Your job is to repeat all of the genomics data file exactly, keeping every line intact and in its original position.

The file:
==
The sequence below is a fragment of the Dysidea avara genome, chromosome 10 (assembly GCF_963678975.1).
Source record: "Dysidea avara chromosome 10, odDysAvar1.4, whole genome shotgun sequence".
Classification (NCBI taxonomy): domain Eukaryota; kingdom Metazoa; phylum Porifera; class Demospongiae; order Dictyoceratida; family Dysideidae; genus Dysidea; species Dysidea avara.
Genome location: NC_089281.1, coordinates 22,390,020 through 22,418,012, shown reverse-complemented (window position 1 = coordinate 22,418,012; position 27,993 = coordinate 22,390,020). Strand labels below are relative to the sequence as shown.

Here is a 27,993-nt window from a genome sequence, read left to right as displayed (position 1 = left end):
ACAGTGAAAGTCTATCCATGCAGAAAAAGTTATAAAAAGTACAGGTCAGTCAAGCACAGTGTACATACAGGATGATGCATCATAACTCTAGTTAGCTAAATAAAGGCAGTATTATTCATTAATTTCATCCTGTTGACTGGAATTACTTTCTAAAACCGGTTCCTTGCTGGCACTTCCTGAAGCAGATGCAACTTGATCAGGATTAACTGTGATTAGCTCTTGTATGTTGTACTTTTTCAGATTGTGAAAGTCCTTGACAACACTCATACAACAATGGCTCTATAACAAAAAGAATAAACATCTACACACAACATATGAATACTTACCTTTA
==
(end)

The sequence below is a fragment of the Dysidea avara genome, chromosome 10 (assembly GCF_963678975.1).
Source record: "Dysidea avara chromosome 10, odDysAvar1.4, whole genome shotgun sequence".
Classification (NCBI taxonomy): domain Eukaryota; kingdom Metazoa; phylum Porifera; class Demospongiae; order Dictyoceratida; family Dysideidae; genus Dysidea; species Dysidea avara.
Genome location: NC_089281.1, coordinates 22,390,020 through 22,418,012, shown reverse-complemented (window position 1 = coordinate 22,418,012; position 27,993 = coordinate 22,390,020). Strand labels below are relative to the sequence as shown.

Here is a 27,993-nt window from a genome sequence, read left to right as displayed (position 1 = left end):
ACAGTGAAAGTCTATCCATGCAGAAAAAGTTATAAAAAGTACAGGTCAGTCAAGCACAGTGTACATACAGGATGATGCATCATAACTCTAGTTAGCTAAATAAAGGCAGTATTATTCATTAATTTCATCCTGTTGACTGGAATTACTTTCTAAAACCGGTTCCTTGCTGGCACTTCCTGAAGCAGATGCAACTTGATCAGGATTAACTGTGATTAGCTCTTGTATGTTGTACTTTTTCAGATTGTGAAAGTCCTTGACAACACTCATACAACAATGGCTCTATAACAAAAAGAATAAACATCTACACACAACATATGAATACTTACCTTTA